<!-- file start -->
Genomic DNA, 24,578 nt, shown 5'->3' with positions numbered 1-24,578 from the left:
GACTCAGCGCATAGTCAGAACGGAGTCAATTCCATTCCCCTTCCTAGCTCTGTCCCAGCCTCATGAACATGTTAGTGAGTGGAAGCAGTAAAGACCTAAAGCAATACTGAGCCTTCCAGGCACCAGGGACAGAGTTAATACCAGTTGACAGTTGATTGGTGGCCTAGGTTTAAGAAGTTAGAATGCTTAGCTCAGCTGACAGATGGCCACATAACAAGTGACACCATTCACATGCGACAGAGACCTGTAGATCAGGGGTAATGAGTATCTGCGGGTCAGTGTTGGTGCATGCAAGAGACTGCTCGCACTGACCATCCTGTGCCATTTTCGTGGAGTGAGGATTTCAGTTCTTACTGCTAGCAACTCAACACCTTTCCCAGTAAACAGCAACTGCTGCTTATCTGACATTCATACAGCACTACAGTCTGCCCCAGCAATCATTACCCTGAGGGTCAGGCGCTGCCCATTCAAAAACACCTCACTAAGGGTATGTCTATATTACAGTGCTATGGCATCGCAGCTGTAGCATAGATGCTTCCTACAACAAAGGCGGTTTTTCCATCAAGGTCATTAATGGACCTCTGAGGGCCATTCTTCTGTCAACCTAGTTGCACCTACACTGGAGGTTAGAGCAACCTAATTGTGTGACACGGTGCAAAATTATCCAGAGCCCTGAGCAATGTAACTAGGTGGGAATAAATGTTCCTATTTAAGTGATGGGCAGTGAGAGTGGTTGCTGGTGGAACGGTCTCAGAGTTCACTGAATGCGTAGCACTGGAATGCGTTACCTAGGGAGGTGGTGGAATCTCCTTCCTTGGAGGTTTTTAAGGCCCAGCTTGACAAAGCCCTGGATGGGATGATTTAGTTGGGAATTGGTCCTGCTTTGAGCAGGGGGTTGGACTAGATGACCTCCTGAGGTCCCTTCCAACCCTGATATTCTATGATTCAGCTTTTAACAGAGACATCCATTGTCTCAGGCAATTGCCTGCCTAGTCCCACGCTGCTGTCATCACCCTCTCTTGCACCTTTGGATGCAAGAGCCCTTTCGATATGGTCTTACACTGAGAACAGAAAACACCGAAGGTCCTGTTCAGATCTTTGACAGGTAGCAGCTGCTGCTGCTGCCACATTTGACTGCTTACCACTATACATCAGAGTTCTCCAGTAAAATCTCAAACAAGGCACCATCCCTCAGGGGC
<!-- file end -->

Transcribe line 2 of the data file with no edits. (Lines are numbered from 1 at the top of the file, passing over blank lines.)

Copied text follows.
GACTCAGCGCATAGTCAGAACGGAGTCAATTCCATTCCCCTTCCTAGCTCTGTCCCAGCCTCATGAACATGTTAGTGAGTGGAAGCAGTAAAGACCTAAAGCAATACTGAGCCTTCCAGGCACCAGGGACAGAGTTAATACCAGTTGACAGTTGATTGGTGGCCTAGGTTTAAGAAGTTAGAATGCTTAGCTCAGCTGACAGATGGCCACATAACAAGTGACACCATTCACATGCGACAGAGACCTGTAGATCAGGGGTAATGAGTATCTGCGGGTCAGTGTTGGTGCATGCAAGAGACTGCTCGCACTGACCATCCTGTGCCATTTTCGTGGAGTGAGGATTTCAGTTCTTACTGCTAGCAACTCAACACCTTTCCCAGTAAACAGCAACTGCTGCTTATCTGACATTCATACAGCACTACAGTCTGCCCCAGCAATCATTACCCTGAGGGTCAGGCGCTGCCCATTCAAAAACACCTCACTAAGGGTATGTCTATATTACAGTGCTATGGCATCGCAGCTGTAGCATAGATGCTTCCTACAACAAAGGCGGTTTTTCCATCAAGGTCATTAATGGACCTCTGAGGGCCATTCTTCTGTCAACCTAGTTGCACCTACACTGGAGGTTAGAGCAACCTAATTGTGTGACACGGTGCAAAATTATCCAGAGCCCTGAGCAATGTAACTAGGTGGGAATAAATGTTCCTATTTAAGTGATGGGCAGTGAGAGTGGTTGCTGGTGGAACGGTCTCAGAGTTCACTGAATGCGTAGCACTGGAATGCGTTACCTAGGGAGGTGGTGGAATCTCCTTCCTTGGAGGTTTTTAAGGCCCAGCTTGACAAAGCCCTGGATGGGATGATTTAGTTGGGAATTGGTCCTGCTTTGAGCAGGGGGTTGGACTAGATGACCTCCTGAGGTCCCTTCCAACCCTGATATTCTATGATTCAGCTTTTAACAGAGACATCCATTGTCTCAGGCAATTGCCTGCCTAGTCCCACGCTGCTGTCATCACCCTCTCTTGCACCTTTGGATGCAAGAGCCCTTTCGATATGGTCTTACACTGAGAACAGAAAACACCGAAGGTCCTGTTCAGATCTTTGACAGGTAGCAGCTGCTGCTGCTGCCACATTTGACTGCTTACCACTATACATCAGAGTTCTCCAGTAAAATCTCAAACAAGGCACCATCCCTCAGGGGC